c. Engage key constituencies through targeted communications to increase advocacy efforts on behalf of the University 
d. Work with University of Illinois Foundation and University of Illinois Alumni Association to increase collaboration and cultivation opportunities with key donors, potential donors and alumni 
 There's also a lot of "seeking"--hard to know how the Board of Trustees decided how much "seeking" was enough to justify the money.

In today's paper, trustee Patrick Fitzgerald explains the video-game logic behind the payout. Don't call it a bonus!

Trustee Patrick Fitzgerald emphasized that Killeen’s award is “not a bonus. It’s something that’s earned.” 
“At least from my perspective, he’s earned every dollar of it. When you look at the leadership he’s shown, the leadership shown by the chancellors this year ... I think we’re headed in the right direction.”

I'm happy to have a president who can level up rather than bringing scandal to the university. That is, indeed, a step in the right direction. But isn't that level of leadership what the base salary is for? One might expect Fitzgerald, of all people, to understand that the rewards of excellent public service are not monetary.  His achievements as a federal prosecutor took down corrupt public servants ranging from former Illinois governor Rod Blagojevich to Scooter Libby, Dick Cheney's chief of staff.  He did that work, presumably because it needed to be done and he was in a position to do it, not because someone dangled shiny financial incentives in front of him.

The University of Illinois, like many public institutions, runs on the willingness of people to do better in their jobs all the time, not because their efforts will result in a payout, but because the work needs to be done.

  • Advisors in my department and adjacent departments who have worked hard to reverse declines in enrollment. No one has threatened to fire them in they fail, nor do they get remunerated for the increase--but it's obviously the thing that needs to be done, so they come up with effective ways to do it. 
  • Faculty, both those with the job security of tenure and those without, who have radically changed their teaching in order to engage more students--not because their jobs depended on it, but because the students did.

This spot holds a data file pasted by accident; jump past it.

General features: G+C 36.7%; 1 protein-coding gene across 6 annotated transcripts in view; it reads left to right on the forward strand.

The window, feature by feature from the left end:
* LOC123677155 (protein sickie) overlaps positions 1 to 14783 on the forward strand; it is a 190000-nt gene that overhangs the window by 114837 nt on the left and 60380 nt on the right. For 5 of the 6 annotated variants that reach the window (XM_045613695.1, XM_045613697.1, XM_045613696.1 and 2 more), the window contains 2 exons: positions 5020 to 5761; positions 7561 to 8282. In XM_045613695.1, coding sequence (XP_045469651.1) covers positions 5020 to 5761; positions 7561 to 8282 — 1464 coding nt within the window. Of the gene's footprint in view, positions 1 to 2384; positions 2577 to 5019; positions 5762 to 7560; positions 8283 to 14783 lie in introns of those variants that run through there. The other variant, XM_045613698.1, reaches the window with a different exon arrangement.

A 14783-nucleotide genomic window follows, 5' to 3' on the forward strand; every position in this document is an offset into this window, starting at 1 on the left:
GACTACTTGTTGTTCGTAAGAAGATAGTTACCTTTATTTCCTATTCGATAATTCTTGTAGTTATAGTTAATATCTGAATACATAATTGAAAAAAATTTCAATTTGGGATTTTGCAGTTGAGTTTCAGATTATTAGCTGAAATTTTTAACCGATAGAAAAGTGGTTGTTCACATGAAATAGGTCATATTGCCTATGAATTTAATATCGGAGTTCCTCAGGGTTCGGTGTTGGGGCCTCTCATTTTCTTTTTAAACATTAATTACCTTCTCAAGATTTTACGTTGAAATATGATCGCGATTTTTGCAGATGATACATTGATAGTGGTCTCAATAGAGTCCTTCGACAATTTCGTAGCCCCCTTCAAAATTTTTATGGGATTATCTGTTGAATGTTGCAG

• A colleague who wrote 1000 words before lunch every day over the summer in order to get her new book project well underway (she's already full professor, so doesn't need it for promotion; nor is she particularly unusual in her dedication--it's what research faculty do). 
  • Staff and faculty tacitly adding "social media management" to their job descriptions so as to foster a sense of collegiality in their units and make their colleagues' work available to a wider audience--not because they get more money for expanding their duties.   
  • Rhetoric instructors who diligently sustain the programs of writing and research that energizes their teaching, even though they get no institutional recognition for that work. 
  • Office staff and building and service workers who take on whole new unremunerated realms of job responsibility to keep the university moving forward in a hiring freeze.

(Sometimes faculty continue to strive for excellence, even though the incentives they are promised are not forthcoming. Campus-wide teaching awards are supposed to bring with them a salary bump. Several of my colleagues who have won these awards have seen the salary bonus withdrawn, not because they failed in their teaching, but because the administration decided that other one-time institution-wide salary increases invalidated those bonuses.)

The point is not that ALL superlative performance should be compensated financially--it's that the Board of Trustees is trying to lead through an incentive structure that has nothing to do with the way the work of the university gets done. Sure: everyone I know would like more money, but if money were what drove us towards excellence in our jobs, we'd be doing something else. If those of us doing the work of the university are dependent on chief executives who only do their jobs well in pursuit of financial incentives, then we're being led by people who don't understand the institution at all.